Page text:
WSSU’s event is more than just a parade

WSSU’s event is more than  just a parade
November 05
00:00 2015

Photos by Tevin Stinson

A member of Winston-Salem State University’s Marching Band makes his way down Fourth Street during the Homecoming parade on Saturday, Oct. 31.

By Tevin Stinson

The Chronicle


The booming sound of bass drums, mixed with joyous laughter echoed through the crowded streets of downtown Winston-Salem this past weekend as Winston-Salem State University’s annual Homecoming parade pounded the pavement.

The parade began at Fourth and Poplar Streets and ended at Bowman Gray Stadium, located on Martin Luther King Jr. Drive.

Over the years the parade has become one of the most anticipated events associated with WSSU’s homecoming, not just for alumni and students but for the community as well.

For many who live in the vicinity of the historically black university, attending the parade is a family tradition.


A number of residents said they remember their parents taking them to the parade and felt it was important to pass that tradition on to their children.

Lakiesha Robinson said she looks forward to the parade because it gives her a chance to see people she hasn’t seen in years or since the previous year’s parade.

“The parade is definitely a tradition for my family and friends,” she continued. “It’s more than just a parade. It feels more like a family reunion than anything else.”

A number of attendees showed up over an hour early to beat the rush and find a good spot to stand. Some even brought lawn chairs for a more comfortable view.

In years past, over 1,000 people crowded the streets just to catch a glimpse as local bands, step teams and dance troops did their thing.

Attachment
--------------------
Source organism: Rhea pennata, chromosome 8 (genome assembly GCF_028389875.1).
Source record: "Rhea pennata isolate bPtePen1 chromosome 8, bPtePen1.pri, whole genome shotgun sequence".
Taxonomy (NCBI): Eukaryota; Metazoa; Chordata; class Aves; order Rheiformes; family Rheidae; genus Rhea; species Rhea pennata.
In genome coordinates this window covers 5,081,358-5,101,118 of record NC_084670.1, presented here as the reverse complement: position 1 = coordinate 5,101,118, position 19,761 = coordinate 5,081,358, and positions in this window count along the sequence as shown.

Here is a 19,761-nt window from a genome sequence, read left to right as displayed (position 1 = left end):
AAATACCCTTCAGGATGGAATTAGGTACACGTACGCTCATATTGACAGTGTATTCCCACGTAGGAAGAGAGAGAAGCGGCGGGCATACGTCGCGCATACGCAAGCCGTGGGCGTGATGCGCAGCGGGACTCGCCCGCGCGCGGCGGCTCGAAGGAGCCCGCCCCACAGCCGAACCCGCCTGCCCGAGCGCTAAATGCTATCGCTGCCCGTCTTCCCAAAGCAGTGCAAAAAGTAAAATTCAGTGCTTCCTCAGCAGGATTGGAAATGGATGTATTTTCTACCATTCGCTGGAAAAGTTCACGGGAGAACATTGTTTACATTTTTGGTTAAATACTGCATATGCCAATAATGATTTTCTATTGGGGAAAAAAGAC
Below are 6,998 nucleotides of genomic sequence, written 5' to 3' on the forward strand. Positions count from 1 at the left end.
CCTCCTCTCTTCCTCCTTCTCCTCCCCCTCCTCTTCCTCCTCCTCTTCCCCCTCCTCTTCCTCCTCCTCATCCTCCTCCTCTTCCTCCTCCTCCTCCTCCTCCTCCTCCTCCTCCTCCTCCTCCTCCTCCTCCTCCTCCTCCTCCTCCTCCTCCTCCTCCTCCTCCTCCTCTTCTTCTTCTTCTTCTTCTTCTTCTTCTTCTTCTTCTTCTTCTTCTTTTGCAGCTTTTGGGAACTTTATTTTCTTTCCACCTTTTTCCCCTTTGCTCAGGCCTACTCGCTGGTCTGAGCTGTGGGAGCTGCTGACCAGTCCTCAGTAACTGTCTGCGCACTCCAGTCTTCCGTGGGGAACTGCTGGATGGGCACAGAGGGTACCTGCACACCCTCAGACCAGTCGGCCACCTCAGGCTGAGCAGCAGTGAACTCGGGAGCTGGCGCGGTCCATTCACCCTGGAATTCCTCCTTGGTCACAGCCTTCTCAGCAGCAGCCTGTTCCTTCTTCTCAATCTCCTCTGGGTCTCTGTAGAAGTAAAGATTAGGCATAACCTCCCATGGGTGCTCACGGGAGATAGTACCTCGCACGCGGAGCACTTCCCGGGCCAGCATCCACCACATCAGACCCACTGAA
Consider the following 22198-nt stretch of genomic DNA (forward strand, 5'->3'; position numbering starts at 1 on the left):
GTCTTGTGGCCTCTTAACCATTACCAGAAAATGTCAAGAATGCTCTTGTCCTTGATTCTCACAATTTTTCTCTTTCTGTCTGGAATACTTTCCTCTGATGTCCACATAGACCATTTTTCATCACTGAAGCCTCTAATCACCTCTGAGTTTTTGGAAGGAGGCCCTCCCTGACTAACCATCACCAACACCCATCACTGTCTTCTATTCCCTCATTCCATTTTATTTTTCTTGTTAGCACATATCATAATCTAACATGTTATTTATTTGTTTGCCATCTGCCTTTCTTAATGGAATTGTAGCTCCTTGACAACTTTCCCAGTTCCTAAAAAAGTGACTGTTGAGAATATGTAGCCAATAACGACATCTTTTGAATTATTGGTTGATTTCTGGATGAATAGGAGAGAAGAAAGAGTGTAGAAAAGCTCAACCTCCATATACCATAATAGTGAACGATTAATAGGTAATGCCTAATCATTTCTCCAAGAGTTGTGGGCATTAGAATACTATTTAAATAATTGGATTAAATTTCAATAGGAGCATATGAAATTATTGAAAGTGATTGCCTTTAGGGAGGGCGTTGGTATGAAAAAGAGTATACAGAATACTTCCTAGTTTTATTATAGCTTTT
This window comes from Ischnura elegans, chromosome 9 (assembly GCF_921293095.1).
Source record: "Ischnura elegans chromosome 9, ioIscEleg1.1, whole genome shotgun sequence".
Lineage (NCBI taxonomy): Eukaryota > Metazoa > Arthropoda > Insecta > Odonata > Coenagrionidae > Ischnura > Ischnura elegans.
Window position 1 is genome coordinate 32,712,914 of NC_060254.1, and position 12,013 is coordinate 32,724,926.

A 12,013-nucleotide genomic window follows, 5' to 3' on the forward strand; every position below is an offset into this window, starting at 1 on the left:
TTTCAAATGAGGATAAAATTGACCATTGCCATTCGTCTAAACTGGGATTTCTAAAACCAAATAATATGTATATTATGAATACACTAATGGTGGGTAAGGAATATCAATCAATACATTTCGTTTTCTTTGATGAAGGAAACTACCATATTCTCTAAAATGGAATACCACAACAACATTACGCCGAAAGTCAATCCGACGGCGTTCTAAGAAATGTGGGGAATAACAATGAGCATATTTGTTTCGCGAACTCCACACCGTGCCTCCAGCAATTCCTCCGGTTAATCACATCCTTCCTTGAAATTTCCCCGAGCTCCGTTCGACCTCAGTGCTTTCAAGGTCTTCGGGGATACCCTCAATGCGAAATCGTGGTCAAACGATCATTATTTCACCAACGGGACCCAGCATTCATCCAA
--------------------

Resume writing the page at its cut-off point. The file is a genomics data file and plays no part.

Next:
Marching bands from Walkertown, Parkland and Carver high schools all participated in this year’s parade. A number of bands from other states participated as well, including Crossland High School from Maryland, and Heritage High School, which traveled from Florida.

Heritage band director Brandon Jenkins, a WSSU alumnus, said, although the weather was cooler than they are accustomed to, the opportunity to participate in the parade is one he, nor his students will never forget.

“Bringing the band to North Carolina was cool, both figuratively and literally,” he said. “We are still on Cloud Nine.”

Throughout the journey, Chancellor Elwood L. Robinson and his wife, Myra, frequently got out of the vehicle they were riding in to greet and mingle with members of the community.

A number of residents welcomed Robinson to the city with handshakes and words of encouragement. A few mentioned that seeing Robinson blend with residents showed them that he is a man of the people.

James Herd said seeing the newly installed chancellor walk parts of the parade route was different and exciting at the same time.

“All the years I’ve attended the parade, I don’t think I’ve ever seen a chancellor do that,” he continued.” I’m excited to see the impact he makes on the university and this community.”




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